The biggest thing we found was the extent of the bruising; you could see it around the head and the chest and on the right side, and on the top of the lungs,” says Jessie Huggins of Olympia’s Cascadia Research Collective, a nonprofit that researches marine mammals. Researchers found no broken ribs and no signs of disease. “It looked like a healthy whale that had been through quite a bit of trauma,” says Huggins.
Where are photos of the right side of L-112?
Is there video footage of the gross necropsy?
CT scan of head (and other bones?)
Cleaning of non-cranial bones
Albert Shepherd and Amy Traxler of The Whale Museum cleaned L112’s skeleton in late-February, March, and April through a combination of flensing, sea water immersion, and the dermesid beetle colony at the Burke Museum in Seattle.
Amy and Albert clean L-112’s rib bones.
The April 2 progress report stated that they had not yet found any evidence of fractures in any of L112’s skeletal bones. It isn’t entirely clear if this statement covered the cranial bones, including the middle ears. During the necropsy there was some mention of the inner ear(s) being displaced from their attachments to the middle ear.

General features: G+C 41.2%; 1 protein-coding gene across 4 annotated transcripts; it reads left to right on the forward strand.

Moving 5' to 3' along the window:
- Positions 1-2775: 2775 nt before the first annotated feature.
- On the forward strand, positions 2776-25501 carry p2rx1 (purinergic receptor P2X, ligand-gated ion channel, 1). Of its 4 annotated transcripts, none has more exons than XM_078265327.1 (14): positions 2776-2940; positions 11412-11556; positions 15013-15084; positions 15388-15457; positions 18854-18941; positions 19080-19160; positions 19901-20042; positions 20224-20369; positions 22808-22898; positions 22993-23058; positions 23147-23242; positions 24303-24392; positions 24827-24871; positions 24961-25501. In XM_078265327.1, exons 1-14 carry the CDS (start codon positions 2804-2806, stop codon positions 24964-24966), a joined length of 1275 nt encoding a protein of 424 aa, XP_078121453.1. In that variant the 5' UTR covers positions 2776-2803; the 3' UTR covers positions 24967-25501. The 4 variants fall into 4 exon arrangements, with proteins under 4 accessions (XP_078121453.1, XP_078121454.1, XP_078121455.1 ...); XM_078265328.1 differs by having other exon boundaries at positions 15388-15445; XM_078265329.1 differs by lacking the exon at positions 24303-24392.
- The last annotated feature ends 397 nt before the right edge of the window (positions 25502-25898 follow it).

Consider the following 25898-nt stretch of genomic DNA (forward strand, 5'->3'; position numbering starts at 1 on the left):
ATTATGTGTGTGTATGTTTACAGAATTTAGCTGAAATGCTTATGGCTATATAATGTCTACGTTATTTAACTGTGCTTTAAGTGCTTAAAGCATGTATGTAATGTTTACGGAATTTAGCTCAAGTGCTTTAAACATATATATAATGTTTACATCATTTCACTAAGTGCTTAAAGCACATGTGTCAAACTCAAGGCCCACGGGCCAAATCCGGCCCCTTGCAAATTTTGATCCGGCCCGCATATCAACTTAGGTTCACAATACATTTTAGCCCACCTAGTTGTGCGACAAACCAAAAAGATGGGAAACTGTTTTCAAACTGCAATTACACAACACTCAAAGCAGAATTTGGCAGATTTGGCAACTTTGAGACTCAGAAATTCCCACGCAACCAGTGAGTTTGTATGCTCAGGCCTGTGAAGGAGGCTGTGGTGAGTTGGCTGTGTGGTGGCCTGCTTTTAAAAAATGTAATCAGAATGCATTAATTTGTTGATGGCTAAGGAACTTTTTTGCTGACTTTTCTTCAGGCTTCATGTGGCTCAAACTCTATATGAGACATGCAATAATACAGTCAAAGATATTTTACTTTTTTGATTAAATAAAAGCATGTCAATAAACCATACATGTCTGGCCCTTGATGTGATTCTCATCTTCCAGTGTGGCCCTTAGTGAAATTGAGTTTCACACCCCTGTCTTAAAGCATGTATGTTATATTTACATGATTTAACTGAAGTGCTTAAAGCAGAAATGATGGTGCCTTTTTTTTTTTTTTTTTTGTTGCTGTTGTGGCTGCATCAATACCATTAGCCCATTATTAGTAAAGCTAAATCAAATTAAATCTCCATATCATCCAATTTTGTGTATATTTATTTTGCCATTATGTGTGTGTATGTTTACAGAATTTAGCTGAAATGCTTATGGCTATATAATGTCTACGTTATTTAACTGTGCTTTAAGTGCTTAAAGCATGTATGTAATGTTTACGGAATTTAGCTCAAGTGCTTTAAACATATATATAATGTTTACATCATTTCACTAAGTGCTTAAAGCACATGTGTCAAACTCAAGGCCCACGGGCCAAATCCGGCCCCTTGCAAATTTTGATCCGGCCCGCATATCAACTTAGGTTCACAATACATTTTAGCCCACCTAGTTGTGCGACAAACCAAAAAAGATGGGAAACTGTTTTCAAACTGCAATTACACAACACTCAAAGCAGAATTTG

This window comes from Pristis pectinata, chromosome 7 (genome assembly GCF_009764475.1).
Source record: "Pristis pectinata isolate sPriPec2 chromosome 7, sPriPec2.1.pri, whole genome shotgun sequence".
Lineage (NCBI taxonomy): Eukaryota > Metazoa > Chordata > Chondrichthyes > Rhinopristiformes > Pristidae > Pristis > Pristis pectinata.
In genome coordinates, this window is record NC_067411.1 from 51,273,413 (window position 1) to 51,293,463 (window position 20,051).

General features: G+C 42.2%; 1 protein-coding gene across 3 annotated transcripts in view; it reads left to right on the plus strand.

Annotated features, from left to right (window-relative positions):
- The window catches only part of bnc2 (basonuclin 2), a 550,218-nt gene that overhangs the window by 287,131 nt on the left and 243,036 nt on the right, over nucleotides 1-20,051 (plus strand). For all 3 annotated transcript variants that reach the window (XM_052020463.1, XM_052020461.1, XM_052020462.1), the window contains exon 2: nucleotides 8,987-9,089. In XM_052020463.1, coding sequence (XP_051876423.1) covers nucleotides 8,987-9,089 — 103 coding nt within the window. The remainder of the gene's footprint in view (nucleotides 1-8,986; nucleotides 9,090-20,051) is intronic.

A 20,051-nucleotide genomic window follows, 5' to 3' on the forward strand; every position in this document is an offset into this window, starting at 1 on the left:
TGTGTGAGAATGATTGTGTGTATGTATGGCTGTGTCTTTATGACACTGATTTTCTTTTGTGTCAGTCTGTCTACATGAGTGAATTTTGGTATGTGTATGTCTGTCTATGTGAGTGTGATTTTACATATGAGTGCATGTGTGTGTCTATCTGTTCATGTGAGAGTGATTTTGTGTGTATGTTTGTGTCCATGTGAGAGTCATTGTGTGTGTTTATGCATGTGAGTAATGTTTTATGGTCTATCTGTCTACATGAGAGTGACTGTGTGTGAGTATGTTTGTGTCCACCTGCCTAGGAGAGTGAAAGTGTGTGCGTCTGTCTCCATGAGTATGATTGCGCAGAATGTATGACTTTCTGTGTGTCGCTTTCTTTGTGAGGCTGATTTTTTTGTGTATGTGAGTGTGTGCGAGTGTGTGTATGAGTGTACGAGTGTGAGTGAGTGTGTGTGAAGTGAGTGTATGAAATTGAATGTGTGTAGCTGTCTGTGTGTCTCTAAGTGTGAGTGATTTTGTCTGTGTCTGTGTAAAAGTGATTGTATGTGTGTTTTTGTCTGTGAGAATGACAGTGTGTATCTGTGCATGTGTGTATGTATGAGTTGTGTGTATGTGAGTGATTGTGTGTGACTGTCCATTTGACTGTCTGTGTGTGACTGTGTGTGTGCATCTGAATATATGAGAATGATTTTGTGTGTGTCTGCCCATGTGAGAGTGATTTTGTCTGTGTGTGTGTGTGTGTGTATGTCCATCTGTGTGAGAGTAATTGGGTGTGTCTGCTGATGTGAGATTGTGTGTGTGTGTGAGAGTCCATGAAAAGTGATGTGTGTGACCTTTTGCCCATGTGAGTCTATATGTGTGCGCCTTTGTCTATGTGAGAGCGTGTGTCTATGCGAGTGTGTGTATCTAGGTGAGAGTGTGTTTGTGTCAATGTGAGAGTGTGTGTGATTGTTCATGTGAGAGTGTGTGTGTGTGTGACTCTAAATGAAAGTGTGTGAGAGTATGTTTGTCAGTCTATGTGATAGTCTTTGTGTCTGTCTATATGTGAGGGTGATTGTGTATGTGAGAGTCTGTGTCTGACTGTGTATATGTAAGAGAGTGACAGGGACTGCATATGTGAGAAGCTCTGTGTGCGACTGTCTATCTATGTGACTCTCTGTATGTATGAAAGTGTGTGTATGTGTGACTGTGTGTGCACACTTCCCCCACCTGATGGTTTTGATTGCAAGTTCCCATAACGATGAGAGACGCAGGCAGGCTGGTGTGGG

Was there a previous use of sonar by the Canadian Navy?
Surface ducts can occur when a mixed (isothermal and isohaline) layer of sufficient depth exists. Because the speed of sound in sea water increases with pressure, a sound of high-enough frequency made within the mixed layer will become trapped in the layer instead of spreading out into deeper water. Surface ocean mixed layers tend to be thicker during the winter due to the more vigorous vertical mixing action of breaking storm waves and wind-driven circulation.
What were S,T profiles around 2/6/12?
What would be predicted effect of surface duct on sonar and/or explosive-like sounds?
This (mostly news footage) video shows a few stills of Jesse Huggins (?) and others dissecting the right side of L-112. Contact these people seeking video or photos of the right side of her head and body before and during the initial necropsy…